You are here
Europe: Shares hit lowest since Sept 2013 as banks extend falls
[LONDON] European shares fell for a seventh consecutive session on Tuesday to touch their lowest level in more than two years as worries about the impact on banks of sustained low interest rates kept sentiment fragile.
The pan-European FTSEurofirst 300 lost 1.6 per cent to close at 1,219.82 points after falling by as much as 2.6 per cent to its lowest since September 2013.
The European banking index fell 4 per cent, reversing earlier gains after Monday's 5.6 per cent slump. The index was set for its seventh consecutive week of declines, the worst weekly losing streak since 1998, as investors fret over the threat to banks' profitability and capital strength from compressed interest rate margins.
"The mood is clearly negative. What is needed is a strong and clear message from the ECB," said Activtrades Chief Market Analyst Carlo Alberto De Casa.
Deutsche Bank shares fell 4.3 per cent. Late on Monday the German bank said it had "sufficient" reserves to make payments due this year on AT1 securities. Its shares had slumped 9.5 per cent on Monday on concerns about its ability to maintain bond payments.
Elsewhere in the sector, UniCredit fell 7.9 per cent as better than expected results failed to reassure investors. Credit Suisse, UBS and Barclays were all down by between 4.6 per cent and 8.4 per cent.
Analysts said the sector was prone to further weakness in the near term. The cost of insuring bank debt against default eased slightly from Monday's advance to its highest since late 2013.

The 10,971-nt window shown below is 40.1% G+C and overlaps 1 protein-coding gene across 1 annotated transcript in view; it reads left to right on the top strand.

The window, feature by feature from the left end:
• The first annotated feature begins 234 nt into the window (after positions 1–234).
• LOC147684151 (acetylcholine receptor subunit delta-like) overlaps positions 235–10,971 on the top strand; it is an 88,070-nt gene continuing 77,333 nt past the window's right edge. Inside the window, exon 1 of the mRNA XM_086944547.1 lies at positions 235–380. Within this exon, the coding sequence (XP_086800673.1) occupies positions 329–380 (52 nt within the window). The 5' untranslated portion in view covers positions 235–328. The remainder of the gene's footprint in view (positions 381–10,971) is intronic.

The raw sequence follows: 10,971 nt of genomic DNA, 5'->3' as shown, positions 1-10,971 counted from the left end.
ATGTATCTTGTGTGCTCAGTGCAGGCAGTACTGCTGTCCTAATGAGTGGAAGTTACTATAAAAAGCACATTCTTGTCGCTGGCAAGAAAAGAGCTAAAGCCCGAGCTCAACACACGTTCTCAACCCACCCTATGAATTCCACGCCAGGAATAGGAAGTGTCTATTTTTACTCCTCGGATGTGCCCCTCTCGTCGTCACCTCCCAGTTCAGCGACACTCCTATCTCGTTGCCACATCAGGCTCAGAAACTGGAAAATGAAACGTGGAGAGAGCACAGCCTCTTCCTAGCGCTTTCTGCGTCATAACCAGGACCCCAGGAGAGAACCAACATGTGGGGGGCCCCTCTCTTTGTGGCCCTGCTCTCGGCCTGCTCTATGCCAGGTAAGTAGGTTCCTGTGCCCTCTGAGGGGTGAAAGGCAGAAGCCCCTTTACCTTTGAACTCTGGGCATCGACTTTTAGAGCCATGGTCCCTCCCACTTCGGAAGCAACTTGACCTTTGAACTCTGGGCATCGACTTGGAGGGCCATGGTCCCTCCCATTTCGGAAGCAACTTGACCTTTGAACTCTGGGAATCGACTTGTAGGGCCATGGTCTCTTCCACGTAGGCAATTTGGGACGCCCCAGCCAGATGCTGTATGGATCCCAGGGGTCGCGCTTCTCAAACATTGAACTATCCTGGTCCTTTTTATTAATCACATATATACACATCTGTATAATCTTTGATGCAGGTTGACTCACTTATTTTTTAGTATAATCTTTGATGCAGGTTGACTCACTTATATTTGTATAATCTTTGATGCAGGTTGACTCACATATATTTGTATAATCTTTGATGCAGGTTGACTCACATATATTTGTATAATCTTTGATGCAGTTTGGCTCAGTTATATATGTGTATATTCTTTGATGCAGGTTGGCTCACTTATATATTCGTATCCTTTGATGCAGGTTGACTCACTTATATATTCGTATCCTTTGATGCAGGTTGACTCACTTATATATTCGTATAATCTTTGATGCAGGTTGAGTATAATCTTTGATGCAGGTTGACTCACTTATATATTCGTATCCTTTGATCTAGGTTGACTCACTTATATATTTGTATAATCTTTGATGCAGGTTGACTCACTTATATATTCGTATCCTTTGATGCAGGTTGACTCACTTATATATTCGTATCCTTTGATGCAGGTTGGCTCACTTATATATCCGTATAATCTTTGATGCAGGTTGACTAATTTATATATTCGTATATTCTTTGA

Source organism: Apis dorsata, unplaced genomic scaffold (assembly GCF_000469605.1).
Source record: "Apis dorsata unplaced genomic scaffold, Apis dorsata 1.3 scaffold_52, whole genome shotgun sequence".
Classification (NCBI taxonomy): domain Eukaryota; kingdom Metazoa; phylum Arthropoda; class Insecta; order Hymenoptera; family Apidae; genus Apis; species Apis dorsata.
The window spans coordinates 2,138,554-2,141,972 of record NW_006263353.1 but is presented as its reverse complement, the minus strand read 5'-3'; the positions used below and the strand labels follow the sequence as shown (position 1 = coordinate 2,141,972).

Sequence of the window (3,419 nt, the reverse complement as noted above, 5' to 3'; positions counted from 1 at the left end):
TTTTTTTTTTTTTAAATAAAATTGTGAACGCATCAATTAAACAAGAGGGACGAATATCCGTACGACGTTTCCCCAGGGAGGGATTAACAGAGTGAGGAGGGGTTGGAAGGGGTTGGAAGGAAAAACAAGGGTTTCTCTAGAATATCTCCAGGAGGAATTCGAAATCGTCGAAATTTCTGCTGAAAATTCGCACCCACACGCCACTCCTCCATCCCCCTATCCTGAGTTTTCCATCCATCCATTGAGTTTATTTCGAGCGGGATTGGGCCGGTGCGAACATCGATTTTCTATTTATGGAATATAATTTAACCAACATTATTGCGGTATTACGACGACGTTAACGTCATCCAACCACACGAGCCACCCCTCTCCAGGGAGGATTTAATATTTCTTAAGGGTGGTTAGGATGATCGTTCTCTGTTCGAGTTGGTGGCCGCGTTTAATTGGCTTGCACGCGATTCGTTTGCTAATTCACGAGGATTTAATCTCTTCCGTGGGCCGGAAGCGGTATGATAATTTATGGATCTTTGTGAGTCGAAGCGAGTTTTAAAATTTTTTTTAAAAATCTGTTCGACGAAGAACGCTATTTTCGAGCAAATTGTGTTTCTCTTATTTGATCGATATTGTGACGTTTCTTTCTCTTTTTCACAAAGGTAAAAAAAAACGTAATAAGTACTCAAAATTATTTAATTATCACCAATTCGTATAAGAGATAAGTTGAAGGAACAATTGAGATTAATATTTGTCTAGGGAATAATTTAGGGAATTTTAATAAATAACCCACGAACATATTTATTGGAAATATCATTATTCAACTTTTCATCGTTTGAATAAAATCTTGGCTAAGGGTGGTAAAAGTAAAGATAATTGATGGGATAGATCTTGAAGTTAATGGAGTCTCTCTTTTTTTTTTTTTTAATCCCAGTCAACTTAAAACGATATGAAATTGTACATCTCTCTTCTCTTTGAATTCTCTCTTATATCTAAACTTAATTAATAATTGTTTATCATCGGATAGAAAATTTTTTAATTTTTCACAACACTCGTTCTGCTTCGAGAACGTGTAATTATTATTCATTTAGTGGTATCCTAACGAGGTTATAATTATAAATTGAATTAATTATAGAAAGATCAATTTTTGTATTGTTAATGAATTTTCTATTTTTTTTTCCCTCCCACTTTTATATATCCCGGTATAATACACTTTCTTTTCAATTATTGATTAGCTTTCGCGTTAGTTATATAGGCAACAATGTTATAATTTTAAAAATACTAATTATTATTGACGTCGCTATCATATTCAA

Borrowing costs in Spain, Portugal and Italy jumped as investors demanded a fatter risk premium over safer German paper, where two-year yields hit record lows.
"The CDS (credit default swap) market is indicating a future financial stress for bond holders in the banking sector. There are concerns that the banking sector is undercapitalised in Europe and credit conditions are sub-optimal," said Lorne Baring, managing director of B Capital Wealth Management. "Combined with the global macro backdrop, with Chinese growth slowing down, there is a natural impact around the world and the banking sector is bearing the brunt. There could be a wave of defaults in the energy sector and that will damage the balance sheet of the banking sector."
Goldman Sachs said that while there were no signs of strain in terms of euro or US dollar funding in money markets for European banks, market liquidity had reduced nevertheless.
Miners, down 5.4 per cent, were the top sectoral faller. Anglo American dropped 11.2 per cent after its Kumba division posted lower profit and Antofagasta fell 9.4 per cent after Goldman Sachs downgraded the stock to a "sell".
Among the few gainers, Vestas rose 4 percent after the world's biggest wind turbine maker beat earnings forecasts, while Telecom Italia rose 3.6 per cent on ubpeat expectations over the Italian phone company's new business plan due next week.